TWENTY-SECOND SUNDAY IN ORDINARY TIME (2021)
Readings:Deuteronomy 4:1-2, 6-8Psalms 15:2-5James 1:17-18, 21-22, 27Mark 7:1-8, 14-15, 21-23
Life everywhere is governed and conditioned by laws and precepts and traditions. It is obvious that these laws and precepts and traditions vary from place to place, something so clearly obvious as we watched the Taliban take over Afganistan this week. Any place not governed by laws, like the Wild West of old, was considered dangerous and unruly. Most often laws and traditions are beneficial to maintaining a sense of order; they prevent chaos from taking over. But it is not impossible that laws and traditions, hopelessly frozen in time, can stifle the ordinary creativity which can help institutions and communities remain relevant in ever-changing times.
For the Jewish people the Law, or “Torah,” governed their lives, and that Torah not only consisted of the first five books of the Old [First] Testament, but it also included the 613 precepts of the Talmud, precepts gleaned from many of the other Old Testament books and from the legal and religious discussions of thousands of rabbis over centuries. The first reading from the Book of Deuteronomy describes Moses speaking of the “statutes and decrees” which the Israelites are enjoined to “observe, that you may live, and may enter in and take possession of the land which the Lord, the God of your fathers is giving you.” The statutes are not meant to be stifling! Rather, they are meant to give life, and they give testimony to the closeness of “the Lord, our God.” Indeed, they give such testimony because the laws and decrees are “just,” says Deuteronomy. Were laws to become ‘unjust,’ it would be safe to assume that they are no longer capable of giving “life.”
It is clear from all four gospels that at the time of Jesus many of the Scribes and Pharisees were noted for their rigidity, intolerance, and hypocrisy. The gospels recount numerous incidents leading up to Jesus’ crucifixion when the friction between the Scribes and Pharisees was palpable. Their incessant worry about the letter of the Law leaves them looking unreasonable, if not inhuman, and their misplaced desire for “places of honor” and “wider phylacteries” betrays an undue concern for appearances rather than a concern about the contents of their hearts.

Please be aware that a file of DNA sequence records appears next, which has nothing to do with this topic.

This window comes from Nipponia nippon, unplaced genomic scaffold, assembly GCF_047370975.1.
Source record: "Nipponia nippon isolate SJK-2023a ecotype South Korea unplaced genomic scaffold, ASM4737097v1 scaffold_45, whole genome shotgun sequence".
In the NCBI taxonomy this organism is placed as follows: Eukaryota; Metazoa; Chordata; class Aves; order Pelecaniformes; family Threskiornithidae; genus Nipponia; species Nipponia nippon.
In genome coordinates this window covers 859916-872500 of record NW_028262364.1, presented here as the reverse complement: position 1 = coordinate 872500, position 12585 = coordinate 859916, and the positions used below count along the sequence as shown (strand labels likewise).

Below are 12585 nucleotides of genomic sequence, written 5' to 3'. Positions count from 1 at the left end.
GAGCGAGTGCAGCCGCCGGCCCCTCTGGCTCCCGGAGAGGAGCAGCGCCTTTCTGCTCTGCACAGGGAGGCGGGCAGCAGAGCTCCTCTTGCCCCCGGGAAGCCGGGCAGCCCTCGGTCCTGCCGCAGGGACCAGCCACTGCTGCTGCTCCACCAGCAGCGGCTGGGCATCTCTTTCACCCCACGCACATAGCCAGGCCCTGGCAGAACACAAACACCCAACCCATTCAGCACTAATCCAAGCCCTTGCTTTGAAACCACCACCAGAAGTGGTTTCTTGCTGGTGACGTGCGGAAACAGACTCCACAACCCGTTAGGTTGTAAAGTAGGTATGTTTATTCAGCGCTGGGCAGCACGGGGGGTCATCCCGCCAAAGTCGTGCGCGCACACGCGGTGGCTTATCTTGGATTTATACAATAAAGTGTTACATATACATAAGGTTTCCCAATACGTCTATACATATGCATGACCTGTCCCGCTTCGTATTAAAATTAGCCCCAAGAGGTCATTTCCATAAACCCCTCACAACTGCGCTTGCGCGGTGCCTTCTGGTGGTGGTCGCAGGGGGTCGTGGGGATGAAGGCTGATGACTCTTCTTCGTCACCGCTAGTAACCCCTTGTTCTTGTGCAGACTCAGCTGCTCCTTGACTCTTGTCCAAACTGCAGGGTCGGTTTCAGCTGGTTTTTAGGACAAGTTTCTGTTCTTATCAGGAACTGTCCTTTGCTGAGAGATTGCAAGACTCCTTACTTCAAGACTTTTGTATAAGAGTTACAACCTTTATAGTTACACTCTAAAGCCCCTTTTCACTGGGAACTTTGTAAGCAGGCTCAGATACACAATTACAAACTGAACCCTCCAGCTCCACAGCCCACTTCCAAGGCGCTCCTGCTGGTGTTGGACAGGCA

Today’s gospel passage comes from about the middle of Mark’s gospel, a time when the Pharisees and Scribes were searching for reasons to discredit this preacher from Nazareth. The absence of ablutions in the gospel has less to do with hygiene and more to do with religion. “Hand washing” before eating, like the “purification of cups and jugs and kettles and beds,” was proscribed by the Talmud. Jesus’ ‘earthy’ band of apostles, who were constantly on “the road,” might surely have been accustomed to not always vigorously washing their hands before eating, something that travel in any age makes more difficult. Regardless, Jesus recognizes that the Pharisees and Scribes are less concerned about “keeping the tradition of the elders,” and more interested in finding something they can complain about and use to convince people to abandon their faith in Jesus. Had Jesus ignored their grousing the Pharisees might have had less occasion to be genuinely troubled, but Jesus uses the occasion to make a less than subtle point.
Jesus doesn’t mince words, and immediately calls the Pharisees and Scribes out as “hypocrites,” using the words of the prophet Isaiah to condemn them: “This people honors me with their lips, but their hearts are far from me; in vain do they worship me, teaching as doctrine human precepts.” The Law of Deuteronomy so carefully taught by the Scribes and Pharisees was no longer capable of imparting life, and Jesus broadens His attack to include the dietary regulations which were many, and which suggested that certain foods were capable of making one unclean. Jesus clearly departs from the “traditions of the elders,” stating bluntly that “nothing that enters one from outside can defile that person; but the things that come out from within are what defile.”
The Scribes and Pharisees were not unique to the Jewish faith. Organized religion of any kind can lose sight of what really matters, and put too much emphasis on externals. Not infrequently our own Catholic faith has been more worried about individual words, pious customs, attendance at Mass, and holy days of obligation, than about what comes from the hearts of individual Catholics: “evil thoughts, unchastity, theft, murder, adultery, greed, malice, deceit, licentiousness, envy, blasphemy, arrogance, folly.” The statutes and decrees of our own faith are meant to guide us and form us, helping us to be more conformed to the God we worship, causing others “to know we are Christians by our love.”
Jesus will tell us elsewhere that “He has not come to abolish the Law, but to fulfill the Law.” Indeed, in His person all that the laws and precepts of the Jewish people had hoped to accomplish are accomplished in Jesus. At the heart of the Law, any law, is the life-giving love that is Jesus, the origin of all love. Even civil laws or mandates exist for the common good of all, not just a select few, and in that common good is a sign of the love God has for us, a love made especially manifest in His Son Jesus, a love which is meant to transform us and make us into “other Christs.”